Libertarian Candidate for State Rep. District 69
A lifelong Rhode Islander, Analee A. (Sousa) Berretto was raised in Bristol. A graduate of Bristol High School, Analee graduated with a BS in history from Rhode Island College, and studied criminal justice at Roger Williams University. She earned her certification in Early Childhood Education from the Community College of Rhode Island, and owns The Garden Playschool in Warren.
Debt per Citizen*
RI's Rank for Top States for Business
- New Hampshire
- Rhode Island
One look at a local newspaper or your favorite online news feed reveals an almost endless barrage of headlines about politicians stealing, cheating, and lying – all manner of breaking the public trust. I realized I could sit by and let it continue, or I could step up to make a difference.
I choose to make a difference.
Won’t you help me help you and our families bridge the gap between politics and hard-working families? I respectfully ask for your vote on November 8 and your support now so I may represent you at the Rhode Island State House for the next two years. Our towns deserve proper representation.
My #1 goal as your Representative is to bring true representation back to the role. In an open, respectful, and dignified manner I will listen to you, my constituents, and vote according to your interests, and act in a manner that preserves liberty and benefits the citizens of our district.
Among the other important issues I feel are the hardest-hitting for Bristol and Portsmouth are:
- No tolls
- End legislative, community, and departmental grants – require a vote
- Support Line Item Veto – stop wasteful spending
- Promote Ethics Reform
- Support Free Market – ease regulations to promote local business
- Support our Veterans
- Protect our individual rights
- True transparency – Clear and direct communication builds trust. I am committed to open dialogue with constituents and getting voter feedback.
What is a Libertarian?
The Party of Principle
Minimum Government | Maximum Freedom
Key Concepts of Libertarianism
as written by David Boaz in “Libertarianism: A Primer”
Libertarians see the individual as the basic unit of social analysis. Only individuals make choices and are responsible for their actions. Libertarian thought emphasizes the dignity of each individual, which entails both rights and responsibility. The progressive extension of dignity to more people — to women, to people of different religions and different races — is one of the great libertarian triumphs of the Western world.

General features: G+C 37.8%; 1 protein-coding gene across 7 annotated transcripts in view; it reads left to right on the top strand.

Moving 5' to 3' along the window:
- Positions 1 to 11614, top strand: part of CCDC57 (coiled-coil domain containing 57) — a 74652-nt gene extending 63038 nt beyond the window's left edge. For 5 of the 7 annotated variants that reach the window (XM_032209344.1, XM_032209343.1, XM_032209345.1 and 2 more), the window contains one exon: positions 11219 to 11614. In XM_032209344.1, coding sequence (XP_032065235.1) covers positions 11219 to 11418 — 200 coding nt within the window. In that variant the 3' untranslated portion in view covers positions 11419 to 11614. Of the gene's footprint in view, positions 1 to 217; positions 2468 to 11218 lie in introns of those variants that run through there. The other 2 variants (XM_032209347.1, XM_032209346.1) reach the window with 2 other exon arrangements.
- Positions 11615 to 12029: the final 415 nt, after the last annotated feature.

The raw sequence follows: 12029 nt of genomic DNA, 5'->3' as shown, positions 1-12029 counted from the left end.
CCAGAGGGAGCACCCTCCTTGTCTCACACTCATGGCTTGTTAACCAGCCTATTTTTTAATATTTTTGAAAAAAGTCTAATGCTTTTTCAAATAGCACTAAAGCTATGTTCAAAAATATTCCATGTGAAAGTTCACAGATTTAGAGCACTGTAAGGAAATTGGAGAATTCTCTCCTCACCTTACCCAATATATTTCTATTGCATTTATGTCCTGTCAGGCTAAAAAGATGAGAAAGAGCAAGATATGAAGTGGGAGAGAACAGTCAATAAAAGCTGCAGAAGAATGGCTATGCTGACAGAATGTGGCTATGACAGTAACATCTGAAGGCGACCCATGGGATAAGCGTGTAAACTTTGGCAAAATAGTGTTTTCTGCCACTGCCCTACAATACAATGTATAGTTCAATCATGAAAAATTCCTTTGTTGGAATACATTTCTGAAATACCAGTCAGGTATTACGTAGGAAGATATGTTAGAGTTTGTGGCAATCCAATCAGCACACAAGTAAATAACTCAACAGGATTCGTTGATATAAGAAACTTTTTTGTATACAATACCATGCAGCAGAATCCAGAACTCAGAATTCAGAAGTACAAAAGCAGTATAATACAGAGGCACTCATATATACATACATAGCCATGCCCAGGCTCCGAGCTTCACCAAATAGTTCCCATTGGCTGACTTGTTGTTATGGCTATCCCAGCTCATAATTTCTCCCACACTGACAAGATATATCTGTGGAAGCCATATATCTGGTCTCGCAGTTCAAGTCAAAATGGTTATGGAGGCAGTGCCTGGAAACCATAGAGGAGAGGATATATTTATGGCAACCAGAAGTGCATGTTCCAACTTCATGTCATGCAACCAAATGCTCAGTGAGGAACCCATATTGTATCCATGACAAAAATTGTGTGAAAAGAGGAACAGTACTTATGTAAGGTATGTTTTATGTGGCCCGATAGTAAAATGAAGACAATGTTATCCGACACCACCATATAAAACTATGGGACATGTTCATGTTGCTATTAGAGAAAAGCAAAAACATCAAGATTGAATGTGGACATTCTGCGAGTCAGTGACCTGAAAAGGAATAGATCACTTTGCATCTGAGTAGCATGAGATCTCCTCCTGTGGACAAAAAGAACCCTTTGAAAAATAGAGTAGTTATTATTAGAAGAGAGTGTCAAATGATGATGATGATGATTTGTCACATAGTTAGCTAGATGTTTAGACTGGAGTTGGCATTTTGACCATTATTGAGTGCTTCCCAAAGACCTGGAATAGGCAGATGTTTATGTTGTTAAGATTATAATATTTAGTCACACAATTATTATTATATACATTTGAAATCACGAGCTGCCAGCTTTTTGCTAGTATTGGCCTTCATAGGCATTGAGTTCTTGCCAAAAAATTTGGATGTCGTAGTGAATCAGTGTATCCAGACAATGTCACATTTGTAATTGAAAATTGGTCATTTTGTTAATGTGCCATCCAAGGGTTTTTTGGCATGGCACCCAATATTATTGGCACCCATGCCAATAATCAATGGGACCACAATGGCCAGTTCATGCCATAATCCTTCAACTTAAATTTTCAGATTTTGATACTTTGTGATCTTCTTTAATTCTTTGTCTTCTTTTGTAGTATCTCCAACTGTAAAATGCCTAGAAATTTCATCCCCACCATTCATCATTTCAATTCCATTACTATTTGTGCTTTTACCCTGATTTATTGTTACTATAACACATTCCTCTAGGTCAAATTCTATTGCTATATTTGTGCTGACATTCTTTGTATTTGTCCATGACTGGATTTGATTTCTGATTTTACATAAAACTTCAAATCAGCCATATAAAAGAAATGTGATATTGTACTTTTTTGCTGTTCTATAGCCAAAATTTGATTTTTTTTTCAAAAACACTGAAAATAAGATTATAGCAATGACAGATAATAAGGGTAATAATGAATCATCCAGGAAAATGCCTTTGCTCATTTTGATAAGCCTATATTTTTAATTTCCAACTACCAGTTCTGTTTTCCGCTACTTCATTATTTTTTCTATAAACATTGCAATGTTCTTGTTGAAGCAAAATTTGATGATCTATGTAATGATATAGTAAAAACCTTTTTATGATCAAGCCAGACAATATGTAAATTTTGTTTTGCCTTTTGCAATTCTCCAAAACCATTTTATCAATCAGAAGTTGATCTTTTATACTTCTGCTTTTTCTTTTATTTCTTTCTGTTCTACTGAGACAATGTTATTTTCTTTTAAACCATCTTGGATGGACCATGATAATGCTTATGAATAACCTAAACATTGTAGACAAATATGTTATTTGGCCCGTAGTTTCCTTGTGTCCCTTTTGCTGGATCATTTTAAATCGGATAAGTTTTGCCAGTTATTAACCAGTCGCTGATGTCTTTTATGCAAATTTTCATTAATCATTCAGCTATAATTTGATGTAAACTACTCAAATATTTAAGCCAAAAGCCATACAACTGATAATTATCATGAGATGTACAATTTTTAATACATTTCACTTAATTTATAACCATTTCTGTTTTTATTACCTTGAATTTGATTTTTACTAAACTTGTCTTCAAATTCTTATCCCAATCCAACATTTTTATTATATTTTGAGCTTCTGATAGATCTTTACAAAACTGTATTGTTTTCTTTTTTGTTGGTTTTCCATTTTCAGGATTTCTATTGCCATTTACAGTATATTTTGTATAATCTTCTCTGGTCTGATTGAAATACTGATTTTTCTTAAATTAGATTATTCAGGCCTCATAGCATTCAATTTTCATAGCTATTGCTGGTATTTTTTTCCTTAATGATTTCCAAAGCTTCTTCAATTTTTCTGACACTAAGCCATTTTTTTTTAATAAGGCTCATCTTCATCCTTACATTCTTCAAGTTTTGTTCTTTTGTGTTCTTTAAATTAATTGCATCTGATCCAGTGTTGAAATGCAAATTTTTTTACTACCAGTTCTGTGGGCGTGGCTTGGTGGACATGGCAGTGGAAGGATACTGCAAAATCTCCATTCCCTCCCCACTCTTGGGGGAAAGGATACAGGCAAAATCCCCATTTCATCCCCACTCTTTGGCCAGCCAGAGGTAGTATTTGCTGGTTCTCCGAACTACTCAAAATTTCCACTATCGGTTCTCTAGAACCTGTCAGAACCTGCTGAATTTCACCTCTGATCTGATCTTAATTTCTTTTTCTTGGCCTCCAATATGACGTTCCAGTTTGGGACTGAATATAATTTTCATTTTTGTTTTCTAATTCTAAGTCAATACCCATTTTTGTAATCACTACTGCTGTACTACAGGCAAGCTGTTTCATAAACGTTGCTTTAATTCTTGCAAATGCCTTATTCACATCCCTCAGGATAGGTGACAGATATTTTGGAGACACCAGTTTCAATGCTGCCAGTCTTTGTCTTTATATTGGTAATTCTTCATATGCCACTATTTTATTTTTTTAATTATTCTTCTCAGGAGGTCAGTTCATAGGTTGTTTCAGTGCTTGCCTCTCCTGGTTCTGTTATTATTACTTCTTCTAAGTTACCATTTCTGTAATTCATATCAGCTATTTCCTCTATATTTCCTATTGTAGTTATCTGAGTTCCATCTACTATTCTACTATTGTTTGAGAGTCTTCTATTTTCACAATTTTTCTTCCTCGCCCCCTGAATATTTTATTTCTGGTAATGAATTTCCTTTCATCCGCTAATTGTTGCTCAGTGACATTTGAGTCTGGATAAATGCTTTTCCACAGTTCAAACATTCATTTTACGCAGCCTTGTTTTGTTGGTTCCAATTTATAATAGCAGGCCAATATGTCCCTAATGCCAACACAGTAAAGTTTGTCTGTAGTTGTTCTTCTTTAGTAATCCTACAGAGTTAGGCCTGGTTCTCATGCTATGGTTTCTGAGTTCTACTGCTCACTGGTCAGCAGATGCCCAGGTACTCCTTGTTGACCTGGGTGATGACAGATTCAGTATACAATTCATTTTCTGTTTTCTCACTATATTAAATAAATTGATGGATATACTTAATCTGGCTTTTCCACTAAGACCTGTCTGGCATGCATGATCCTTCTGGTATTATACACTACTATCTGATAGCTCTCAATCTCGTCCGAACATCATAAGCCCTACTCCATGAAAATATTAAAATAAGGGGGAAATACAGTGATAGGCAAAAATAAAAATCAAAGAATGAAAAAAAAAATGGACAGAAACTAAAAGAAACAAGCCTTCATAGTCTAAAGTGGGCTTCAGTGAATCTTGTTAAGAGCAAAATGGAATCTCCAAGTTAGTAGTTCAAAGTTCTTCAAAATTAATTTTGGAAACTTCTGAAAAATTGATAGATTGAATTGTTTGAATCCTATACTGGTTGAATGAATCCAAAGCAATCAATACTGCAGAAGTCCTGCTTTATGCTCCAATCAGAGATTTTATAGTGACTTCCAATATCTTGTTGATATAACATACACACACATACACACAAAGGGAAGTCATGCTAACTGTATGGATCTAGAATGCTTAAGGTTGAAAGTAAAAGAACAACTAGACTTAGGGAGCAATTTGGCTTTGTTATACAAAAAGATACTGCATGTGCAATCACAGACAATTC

Because individuals are moral agents, they have a right to be secure in their life, liberty, and property. These rights are not granted by government or by society; they are inherent in the nature of human beings. It is intuitively right that individuals enjoy the security of such rights; the burden of explanation should lie with those who would take rights away.
A great degree of order in society is necessary for individuals to survive and flourish. It’s easy to assume that order must be imposed by a central authority, the way we impose order on a stamp collection or a football team. The great insight of libertarian social analysis is that order in society arises spontaneously, out of the actions of thousands or millions of individuals who coordinate their actions with those of others in order to achieve their purposes. Over human history, we have gradually opted for more freedom and yet managed to develop a complex society with intricate organization. The most important institutions in human society — language, law, money, and markets — all developed spontaneously, without central direction. Civil society — the complex network of associations and connections among people — is another example of spontaneous order; the associations within civil society are formed for a purpose, but civil society itself is not an organization and does not have a purpose of its own.
The Rule of Law